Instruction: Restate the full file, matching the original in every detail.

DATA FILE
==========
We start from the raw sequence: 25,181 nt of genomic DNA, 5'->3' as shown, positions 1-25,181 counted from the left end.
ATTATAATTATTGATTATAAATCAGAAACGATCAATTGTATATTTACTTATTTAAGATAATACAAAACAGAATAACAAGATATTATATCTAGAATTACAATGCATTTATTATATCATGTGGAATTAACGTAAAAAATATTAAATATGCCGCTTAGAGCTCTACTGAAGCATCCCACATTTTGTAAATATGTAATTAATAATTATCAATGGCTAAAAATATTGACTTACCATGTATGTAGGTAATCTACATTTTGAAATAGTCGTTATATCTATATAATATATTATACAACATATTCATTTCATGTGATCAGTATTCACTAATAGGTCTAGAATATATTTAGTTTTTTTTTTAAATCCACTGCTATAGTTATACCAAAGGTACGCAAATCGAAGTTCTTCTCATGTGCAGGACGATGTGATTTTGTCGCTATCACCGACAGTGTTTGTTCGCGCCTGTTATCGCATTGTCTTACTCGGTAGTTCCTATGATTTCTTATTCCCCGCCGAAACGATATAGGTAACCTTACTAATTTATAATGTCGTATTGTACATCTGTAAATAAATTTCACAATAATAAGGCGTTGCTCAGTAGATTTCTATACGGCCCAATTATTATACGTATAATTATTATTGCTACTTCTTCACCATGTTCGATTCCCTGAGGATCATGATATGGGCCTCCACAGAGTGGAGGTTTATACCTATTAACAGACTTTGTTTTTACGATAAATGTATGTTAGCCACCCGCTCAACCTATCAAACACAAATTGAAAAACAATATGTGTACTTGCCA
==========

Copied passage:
We start from the raw sequence: 25,181 nt of genomic DNA, 5'->3' as shown, positions 1-25,181 counted from the left end.
ATTATAATTATTGATTATAAATCAGAAACGATCAATTGTATATTTACTTATTTAAGATAATACAAAACAGAATAACAAGATATTATATCTAGAATTACAATGCATTTATTATATCATGTGGAATTAACGTAAAAAATATTAAATATGCCGCTTAGAGCTCTACTGAAGCATCCCACATTTTGTAAATATGTAATTAATAATTATCAATGGCTAAAAATATTGACTTACCATGTATGTAGGTAATCTACATTTTGAAATAGTCGTTATATCTATATAATATATTATACAACATATTCATTTCATGTGATCAGTATTCACTAATAGGTCTAGAATATATTTAGTTTTTTTTTTAAATCCACTGCTATAGTTATACCAAAGGTACGCAAATCGAAGTTCTTCTCATGTGCAGGACGATGTGATTTTGTCGCTATCACCGACAGTGTTTGTTCGCGCCTGTTATCGCATTGTCTTACTCGGTAGTTCCTATGATTTCTTATTCCCCGCCGAAACGATATAGGTAACCTTACTAATTTATAATGTCGTATTGTACATCTGTAAATAAATTTCACAATAATAAGGCGTTGCTCAGTAGATTTCTATACGGCCCAATTATTATACGTATAATTATTATTGCTACTTCTTCACCATGTTCGATTCCCTGAGGATCATGATATGGGCCTCCACAGAGTGGAGGTTTATACCTATTAACAGACTTTGTTTTTACGATAAATGTATGTTAGCCACCCGCTCAACCTATCAAACACAAATTGAAAAACAATATGTGTACTTGCCA